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Information about parking in Maidstone
Maidstone is a town in Kent 32 miles southeast of London. It is the county town of Kent. Wove paper was invented here in 1740, and the town and its environs have a history in agriculture (this is, after all, the Garden of England) as well as quarrying, brewing and cloth making. Today, though, it is largely a service, retail and commuter town.
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Some additional information about parking in maidstone, to cater to all your parking needs
There are 12 on-street parking areas in Maidstone, all free between 18:30 pm and 08:00 am hours Monday to Saturday (free on Sunday and Bank Holidays):
Six of these areas have disabled bays which Blue Badge holders can use free of charge for up to three hours.
Short stay car parks with a maximum four-hour stay between 08:00 am, and 1830 pm are at:
There are also 11 long stay car parks, each of which has parking spaces where Blue Badge holders can stay free of charge.
Park and Ride facilities are available at London Road and Willington Street, and buses have free WiFi and USB charging points.
A PlusBus ticket allows passengers to travel by bus anywhere in a large area at advantageous prices. There are 240 local bus services in Maidstone and three long distance express services.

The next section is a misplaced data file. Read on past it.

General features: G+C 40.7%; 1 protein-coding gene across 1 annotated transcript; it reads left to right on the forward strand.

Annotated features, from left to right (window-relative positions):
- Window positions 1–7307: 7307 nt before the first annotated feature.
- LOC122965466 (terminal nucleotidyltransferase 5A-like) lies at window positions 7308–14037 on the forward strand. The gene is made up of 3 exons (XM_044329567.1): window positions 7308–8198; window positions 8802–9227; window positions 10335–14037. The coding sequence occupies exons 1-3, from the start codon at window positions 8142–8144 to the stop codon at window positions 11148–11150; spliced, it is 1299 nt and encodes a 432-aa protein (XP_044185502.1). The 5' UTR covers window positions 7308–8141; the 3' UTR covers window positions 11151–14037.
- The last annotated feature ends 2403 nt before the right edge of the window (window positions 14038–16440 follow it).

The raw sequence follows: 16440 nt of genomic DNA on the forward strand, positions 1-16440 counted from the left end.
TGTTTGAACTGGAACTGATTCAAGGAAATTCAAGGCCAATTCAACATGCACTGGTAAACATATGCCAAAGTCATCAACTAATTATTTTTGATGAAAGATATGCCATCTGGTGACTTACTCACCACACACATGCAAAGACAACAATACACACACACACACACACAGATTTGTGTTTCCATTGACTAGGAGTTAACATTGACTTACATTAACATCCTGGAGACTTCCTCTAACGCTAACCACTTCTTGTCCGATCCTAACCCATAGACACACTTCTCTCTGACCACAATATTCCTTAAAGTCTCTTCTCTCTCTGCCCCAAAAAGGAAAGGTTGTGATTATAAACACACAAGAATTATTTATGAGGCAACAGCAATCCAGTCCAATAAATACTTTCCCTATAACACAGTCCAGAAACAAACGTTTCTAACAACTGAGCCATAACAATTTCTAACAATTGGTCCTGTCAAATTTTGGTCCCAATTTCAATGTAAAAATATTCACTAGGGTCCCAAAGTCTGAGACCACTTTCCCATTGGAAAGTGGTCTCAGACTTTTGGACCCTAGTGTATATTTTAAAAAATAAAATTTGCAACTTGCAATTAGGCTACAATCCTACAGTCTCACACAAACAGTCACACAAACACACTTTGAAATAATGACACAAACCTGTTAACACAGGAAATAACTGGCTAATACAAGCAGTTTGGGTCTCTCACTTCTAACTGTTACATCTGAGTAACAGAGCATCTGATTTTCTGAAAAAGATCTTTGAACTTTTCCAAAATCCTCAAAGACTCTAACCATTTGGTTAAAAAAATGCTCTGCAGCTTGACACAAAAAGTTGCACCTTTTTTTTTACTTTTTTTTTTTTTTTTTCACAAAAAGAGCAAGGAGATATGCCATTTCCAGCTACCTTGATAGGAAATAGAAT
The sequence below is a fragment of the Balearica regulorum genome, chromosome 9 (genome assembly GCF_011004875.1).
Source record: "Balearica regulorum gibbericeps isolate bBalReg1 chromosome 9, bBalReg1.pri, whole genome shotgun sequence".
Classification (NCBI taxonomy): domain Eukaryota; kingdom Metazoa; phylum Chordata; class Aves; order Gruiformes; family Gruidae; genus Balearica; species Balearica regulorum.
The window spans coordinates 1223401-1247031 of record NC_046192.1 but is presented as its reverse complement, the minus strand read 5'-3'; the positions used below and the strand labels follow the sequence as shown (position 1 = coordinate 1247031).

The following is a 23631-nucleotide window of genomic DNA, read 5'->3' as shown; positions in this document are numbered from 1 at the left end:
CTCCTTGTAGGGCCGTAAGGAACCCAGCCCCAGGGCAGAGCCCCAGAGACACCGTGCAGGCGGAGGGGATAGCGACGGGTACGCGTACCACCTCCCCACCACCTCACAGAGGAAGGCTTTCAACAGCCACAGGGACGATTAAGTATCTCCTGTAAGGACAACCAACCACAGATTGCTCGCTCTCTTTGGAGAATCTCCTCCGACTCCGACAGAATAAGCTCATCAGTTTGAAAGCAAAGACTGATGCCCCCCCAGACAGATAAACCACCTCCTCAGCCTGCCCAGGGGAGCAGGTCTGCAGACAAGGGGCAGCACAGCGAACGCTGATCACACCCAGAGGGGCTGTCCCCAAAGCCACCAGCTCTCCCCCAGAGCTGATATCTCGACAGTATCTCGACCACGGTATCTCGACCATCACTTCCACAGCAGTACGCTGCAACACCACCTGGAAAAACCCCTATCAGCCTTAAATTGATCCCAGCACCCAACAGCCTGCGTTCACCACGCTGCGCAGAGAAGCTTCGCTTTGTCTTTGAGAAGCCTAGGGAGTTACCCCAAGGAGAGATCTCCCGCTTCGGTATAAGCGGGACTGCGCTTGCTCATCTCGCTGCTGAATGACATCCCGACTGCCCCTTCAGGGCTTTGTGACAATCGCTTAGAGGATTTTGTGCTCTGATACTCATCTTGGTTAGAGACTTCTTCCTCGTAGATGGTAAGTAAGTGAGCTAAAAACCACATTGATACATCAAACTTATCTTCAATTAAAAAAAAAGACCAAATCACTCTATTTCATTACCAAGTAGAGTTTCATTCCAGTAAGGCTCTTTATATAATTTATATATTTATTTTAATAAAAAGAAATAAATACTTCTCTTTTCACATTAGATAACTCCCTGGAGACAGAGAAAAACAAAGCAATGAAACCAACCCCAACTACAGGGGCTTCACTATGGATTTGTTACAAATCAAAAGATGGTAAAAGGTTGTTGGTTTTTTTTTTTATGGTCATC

Maidstone has three railway stations. Maidstone Barracks and Maidstone West are both on the Medway Valley Line and offer services to London Charing Cross station, while Maidstone East is on Southeastern’s Maidstone East line and connects to London Victoria station.
Blue Badge holders can use parking spaces free of charge in Maidstone, for up to three hours in on-street bays and without time limit in long stay car parks.
Residential zones in Maidstone are subject to residential parking permits. A permit does not guarantee a particular parking space.
The charges for parking do not change on Bank Holidays.
Drivers can stop to set down and pick up passengers anywhere on a single yellow line (and, in the case of disabled passengers, a double yellow line) provided that they are not causing an obstruction and there are no yellow pavement markings to indicate no loading or unloading at that point.
Leeds Castle is usually described by some as the world’s loveliest castle. As well as the castle there’s a maze, an underground grotto, and parkland.
Mote Park is attractive for its lakes and woodlands but also has pitch and putt and water sports. And, if you’re quiet and very still, you just might see a kingfisher.
Cobtree Manor Park is a good place to walk and has a picnic area and a café as well as a children’s playground.
Maidstone Museum runs the gamut of historical artefacts from an Egyptian mummy to a Victorian corset for a woman Victorians would have described as “in an interesting condition” – that is, expecting a child.